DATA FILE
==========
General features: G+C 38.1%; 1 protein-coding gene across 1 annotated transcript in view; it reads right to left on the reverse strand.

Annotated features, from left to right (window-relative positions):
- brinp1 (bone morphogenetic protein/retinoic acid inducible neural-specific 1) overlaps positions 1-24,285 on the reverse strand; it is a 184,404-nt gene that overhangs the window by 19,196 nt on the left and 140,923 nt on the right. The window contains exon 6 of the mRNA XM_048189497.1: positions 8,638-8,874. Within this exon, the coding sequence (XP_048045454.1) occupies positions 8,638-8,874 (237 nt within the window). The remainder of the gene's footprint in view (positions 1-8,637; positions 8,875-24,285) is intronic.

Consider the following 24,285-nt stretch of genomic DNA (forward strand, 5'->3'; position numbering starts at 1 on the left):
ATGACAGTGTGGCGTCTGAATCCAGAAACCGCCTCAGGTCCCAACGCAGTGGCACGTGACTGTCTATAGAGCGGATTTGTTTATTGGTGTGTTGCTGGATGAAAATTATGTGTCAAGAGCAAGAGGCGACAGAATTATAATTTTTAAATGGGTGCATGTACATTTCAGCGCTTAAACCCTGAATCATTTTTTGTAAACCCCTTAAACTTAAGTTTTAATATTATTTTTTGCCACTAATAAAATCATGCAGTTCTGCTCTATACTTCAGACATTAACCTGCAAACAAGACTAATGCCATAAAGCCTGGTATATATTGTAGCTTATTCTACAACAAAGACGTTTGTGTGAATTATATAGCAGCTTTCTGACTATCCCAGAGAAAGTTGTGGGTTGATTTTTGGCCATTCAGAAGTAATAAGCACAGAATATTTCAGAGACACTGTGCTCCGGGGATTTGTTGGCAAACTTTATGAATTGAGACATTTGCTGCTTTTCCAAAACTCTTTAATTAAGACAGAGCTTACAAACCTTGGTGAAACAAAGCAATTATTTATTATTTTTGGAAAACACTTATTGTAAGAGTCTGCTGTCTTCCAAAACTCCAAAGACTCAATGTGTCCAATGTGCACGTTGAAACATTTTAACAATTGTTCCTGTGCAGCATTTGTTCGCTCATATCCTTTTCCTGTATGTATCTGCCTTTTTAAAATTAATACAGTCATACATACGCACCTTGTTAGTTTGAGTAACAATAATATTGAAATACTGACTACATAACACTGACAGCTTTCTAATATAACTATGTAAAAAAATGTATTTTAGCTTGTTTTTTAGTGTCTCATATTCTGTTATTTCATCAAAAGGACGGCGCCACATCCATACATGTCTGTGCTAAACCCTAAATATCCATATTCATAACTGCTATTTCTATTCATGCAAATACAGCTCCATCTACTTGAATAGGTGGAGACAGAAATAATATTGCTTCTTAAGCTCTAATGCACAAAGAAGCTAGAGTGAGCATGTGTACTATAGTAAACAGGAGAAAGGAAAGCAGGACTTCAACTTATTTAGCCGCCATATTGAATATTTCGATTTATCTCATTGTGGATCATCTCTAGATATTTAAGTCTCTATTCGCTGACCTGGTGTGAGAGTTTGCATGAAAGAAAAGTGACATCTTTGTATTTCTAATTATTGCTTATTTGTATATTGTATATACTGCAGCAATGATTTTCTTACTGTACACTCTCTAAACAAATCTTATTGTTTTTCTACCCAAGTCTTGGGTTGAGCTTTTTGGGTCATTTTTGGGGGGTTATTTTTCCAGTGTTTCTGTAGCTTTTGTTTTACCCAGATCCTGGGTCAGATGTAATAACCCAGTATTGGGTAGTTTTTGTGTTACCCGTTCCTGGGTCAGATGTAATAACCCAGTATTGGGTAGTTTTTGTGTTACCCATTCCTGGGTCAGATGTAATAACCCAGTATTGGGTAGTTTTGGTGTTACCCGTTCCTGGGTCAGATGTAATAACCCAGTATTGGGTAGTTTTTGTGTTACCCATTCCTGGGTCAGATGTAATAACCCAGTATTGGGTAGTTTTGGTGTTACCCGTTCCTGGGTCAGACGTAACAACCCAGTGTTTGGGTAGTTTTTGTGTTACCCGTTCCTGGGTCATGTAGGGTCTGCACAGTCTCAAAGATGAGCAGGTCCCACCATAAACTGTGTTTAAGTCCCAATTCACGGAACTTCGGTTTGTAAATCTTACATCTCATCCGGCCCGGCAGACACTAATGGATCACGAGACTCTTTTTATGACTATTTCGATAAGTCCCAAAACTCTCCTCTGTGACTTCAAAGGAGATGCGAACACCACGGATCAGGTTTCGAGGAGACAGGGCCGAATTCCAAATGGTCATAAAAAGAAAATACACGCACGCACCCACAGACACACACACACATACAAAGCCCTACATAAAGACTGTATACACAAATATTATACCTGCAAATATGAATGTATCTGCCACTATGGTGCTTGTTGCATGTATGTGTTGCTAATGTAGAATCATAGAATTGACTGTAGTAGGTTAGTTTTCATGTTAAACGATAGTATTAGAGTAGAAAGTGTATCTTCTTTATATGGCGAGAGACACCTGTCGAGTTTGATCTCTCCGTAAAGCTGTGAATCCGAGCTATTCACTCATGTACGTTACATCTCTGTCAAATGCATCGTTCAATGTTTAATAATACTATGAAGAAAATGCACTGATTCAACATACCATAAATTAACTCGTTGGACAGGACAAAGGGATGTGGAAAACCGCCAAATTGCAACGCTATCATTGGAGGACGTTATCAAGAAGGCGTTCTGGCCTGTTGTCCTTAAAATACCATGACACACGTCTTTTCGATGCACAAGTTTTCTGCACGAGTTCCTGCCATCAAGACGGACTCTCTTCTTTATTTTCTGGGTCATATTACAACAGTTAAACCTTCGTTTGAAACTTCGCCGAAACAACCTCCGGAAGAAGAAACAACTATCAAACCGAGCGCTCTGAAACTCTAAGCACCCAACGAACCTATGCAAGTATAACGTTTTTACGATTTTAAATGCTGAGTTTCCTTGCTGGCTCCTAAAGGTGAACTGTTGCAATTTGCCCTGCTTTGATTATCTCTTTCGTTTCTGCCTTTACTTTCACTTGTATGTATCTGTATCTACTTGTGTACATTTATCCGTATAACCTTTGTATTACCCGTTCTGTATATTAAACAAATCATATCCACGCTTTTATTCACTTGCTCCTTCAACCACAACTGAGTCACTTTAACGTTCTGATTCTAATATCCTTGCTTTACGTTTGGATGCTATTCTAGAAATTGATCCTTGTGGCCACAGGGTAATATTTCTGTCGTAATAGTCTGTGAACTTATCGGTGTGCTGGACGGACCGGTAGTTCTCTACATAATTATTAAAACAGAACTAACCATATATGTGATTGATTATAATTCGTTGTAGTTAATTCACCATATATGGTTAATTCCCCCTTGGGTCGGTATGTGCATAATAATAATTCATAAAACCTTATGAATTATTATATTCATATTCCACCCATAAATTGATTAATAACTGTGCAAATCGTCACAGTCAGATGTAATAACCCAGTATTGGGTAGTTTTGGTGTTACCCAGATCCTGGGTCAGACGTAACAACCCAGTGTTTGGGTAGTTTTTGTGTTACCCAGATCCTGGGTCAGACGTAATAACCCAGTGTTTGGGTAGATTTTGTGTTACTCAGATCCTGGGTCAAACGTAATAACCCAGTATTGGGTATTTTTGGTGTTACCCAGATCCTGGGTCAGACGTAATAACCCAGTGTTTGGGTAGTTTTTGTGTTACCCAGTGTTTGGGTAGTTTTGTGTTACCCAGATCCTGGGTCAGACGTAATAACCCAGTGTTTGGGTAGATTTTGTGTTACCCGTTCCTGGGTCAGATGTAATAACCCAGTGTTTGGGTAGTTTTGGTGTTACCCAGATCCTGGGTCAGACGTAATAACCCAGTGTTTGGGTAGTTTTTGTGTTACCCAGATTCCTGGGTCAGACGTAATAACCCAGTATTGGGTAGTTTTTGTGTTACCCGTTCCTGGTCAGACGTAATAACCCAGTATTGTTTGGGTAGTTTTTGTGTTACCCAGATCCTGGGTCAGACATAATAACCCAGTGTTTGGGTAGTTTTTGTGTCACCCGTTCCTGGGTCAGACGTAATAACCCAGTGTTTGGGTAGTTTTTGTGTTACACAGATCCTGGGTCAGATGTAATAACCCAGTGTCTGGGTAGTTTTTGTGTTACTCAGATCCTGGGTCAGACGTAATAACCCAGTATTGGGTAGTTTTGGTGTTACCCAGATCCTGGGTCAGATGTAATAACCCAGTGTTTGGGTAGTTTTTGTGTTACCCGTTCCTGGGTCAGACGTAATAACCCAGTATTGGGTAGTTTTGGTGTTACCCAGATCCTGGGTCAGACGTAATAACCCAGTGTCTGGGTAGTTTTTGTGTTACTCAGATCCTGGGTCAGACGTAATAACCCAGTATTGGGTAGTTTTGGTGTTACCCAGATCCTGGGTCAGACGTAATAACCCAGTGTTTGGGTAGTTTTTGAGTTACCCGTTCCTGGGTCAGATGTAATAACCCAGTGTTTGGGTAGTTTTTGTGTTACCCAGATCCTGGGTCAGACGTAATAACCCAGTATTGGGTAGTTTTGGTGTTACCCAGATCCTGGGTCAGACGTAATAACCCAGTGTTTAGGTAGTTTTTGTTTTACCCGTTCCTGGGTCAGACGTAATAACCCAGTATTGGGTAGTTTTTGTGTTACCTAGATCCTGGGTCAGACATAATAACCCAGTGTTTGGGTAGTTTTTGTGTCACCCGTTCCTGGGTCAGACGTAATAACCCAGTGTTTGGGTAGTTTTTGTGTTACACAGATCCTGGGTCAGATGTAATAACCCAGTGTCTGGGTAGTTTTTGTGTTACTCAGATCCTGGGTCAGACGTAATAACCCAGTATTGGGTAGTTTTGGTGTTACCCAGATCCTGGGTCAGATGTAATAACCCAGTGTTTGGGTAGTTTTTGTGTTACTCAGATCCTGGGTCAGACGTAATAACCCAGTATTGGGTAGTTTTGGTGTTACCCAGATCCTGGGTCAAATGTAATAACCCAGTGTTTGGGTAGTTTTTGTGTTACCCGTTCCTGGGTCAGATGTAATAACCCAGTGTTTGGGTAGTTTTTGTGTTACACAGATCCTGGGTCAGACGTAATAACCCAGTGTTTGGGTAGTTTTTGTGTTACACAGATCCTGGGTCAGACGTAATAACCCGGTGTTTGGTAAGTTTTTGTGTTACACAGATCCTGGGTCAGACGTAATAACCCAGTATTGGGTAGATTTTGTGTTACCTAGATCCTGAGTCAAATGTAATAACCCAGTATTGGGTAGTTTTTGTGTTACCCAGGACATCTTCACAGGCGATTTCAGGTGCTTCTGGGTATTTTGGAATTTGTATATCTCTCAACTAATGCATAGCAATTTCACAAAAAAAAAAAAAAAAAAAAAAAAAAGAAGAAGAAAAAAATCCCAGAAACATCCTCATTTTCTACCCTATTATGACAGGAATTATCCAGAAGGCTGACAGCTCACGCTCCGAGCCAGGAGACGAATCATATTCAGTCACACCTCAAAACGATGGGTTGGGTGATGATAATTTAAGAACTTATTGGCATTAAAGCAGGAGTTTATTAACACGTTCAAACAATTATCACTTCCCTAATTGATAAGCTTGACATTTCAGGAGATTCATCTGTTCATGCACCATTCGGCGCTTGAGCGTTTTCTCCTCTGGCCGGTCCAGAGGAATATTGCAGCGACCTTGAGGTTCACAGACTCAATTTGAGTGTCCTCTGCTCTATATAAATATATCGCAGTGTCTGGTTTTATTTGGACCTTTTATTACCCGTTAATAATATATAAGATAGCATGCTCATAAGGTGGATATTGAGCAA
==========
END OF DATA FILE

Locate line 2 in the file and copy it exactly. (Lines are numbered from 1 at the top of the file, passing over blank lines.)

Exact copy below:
Annotated features, from left to right (window-relative positions):